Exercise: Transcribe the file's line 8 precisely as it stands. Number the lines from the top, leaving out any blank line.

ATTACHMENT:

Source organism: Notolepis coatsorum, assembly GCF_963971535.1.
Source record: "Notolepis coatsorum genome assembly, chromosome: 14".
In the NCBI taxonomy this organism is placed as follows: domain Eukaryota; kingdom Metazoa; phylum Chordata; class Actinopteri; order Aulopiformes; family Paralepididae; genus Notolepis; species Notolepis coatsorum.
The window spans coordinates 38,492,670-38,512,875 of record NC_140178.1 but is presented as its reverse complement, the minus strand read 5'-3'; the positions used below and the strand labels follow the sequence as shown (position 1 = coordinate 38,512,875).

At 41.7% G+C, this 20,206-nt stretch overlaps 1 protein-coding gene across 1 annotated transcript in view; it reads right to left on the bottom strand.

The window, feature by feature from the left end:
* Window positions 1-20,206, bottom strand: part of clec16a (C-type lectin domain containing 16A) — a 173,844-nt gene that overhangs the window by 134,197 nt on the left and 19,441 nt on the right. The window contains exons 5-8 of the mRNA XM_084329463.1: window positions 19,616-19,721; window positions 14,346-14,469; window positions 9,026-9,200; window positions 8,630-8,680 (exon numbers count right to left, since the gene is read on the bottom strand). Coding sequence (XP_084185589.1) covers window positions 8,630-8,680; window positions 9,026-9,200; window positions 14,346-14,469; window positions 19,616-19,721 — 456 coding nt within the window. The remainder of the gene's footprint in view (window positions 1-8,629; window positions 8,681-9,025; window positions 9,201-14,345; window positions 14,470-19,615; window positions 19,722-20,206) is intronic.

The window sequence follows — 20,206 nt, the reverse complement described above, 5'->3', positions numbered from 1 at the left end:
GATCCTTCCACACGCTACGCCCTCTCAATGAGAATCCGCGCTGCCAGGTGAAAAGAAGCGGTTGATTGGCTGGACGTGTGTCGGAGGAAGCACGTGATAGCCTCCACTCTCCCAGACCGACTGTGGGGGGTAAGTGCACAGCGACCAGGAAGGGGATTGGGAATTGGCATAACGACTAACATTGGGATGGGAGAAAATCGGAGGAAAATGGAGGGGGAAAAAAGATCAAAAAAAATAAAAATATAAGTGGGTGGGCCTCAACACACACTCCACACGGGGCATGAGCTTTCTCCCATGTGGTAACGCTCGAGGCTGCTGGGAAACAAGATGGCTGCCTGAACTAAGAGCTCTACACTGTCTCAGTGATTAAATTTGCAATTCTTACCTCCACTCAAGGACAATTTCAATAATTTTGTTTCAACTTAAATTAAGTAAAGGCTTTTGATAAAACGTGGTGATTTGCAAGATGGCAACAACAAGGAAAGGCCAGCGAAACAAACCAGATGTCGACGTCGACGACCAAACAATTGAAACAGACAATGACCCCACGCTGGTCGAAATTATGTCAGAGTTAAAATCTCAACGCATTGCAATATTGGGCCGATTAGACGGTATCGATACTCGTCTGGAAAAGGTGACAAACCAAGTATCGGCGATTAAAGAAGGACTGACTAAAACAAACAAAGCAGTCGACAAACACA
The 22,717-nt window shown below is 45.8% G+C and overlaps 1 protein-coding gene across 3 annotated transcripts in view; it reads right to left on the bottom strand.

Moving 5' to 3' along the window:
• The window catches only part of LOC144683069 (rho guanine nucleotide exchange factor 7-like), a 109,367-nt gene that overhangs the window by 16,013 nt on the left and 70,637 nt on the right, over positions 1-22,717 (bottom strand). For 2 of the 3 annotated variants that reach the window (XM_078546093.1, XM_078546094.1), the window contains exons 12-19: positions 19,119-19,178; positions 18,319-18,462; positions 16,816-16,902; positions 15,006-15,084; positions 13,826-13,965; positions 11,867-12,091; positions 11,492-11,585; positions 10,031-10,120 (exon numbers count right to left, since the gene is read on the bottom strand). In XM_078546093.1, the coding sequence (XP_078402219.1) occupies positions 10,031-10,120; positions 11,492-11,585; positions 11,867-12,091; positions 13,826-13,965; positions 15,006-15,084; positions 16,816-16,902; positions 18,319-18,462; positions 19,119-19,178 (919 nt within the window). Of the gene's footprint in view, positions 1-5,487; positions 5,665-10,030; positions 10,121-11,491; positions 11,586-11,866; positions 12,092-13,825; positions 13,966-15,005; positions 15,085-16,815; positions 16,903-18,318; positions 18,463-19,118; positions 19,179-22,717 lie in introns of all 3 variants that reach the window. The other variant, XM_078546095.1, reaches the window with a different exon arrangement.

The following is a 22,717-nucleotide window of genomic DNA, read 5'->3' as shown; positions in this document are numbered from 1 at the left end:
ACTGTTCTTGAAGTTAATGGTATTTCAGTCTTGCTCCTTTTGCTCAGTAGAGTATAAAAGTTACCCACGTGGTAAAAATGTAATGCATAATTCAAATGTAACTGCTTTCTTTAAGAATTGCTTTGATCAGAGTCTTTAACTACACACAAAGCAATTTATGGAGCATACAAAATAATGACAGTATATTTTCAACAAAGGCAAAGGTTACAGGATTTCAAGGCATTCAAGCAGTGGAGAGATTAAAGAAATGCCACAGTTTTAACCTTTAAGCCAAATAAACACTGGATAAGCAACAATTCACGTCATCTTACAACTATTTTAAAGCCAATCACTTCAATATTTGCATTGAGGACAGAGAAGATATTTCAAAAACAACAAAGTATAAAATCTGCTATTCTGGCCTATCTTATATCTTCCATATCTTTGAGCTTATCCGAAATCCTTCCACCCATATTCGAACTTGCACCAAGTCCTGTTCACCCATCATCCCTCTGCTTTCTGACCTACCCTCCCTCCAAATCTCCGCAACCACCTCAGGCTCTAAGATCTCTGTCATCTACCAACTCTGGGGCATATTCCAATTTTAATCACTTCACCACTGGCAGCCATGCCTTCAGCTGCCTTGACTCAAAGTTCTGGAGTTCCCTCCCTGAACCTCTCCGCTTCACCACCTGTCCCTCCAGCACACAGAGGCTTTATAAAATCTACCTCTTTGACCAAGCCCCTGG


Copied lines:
The window sequence follows — 20,206 nt, the reverse complement described above, 5'->3', positions numbered from 1 at the left end: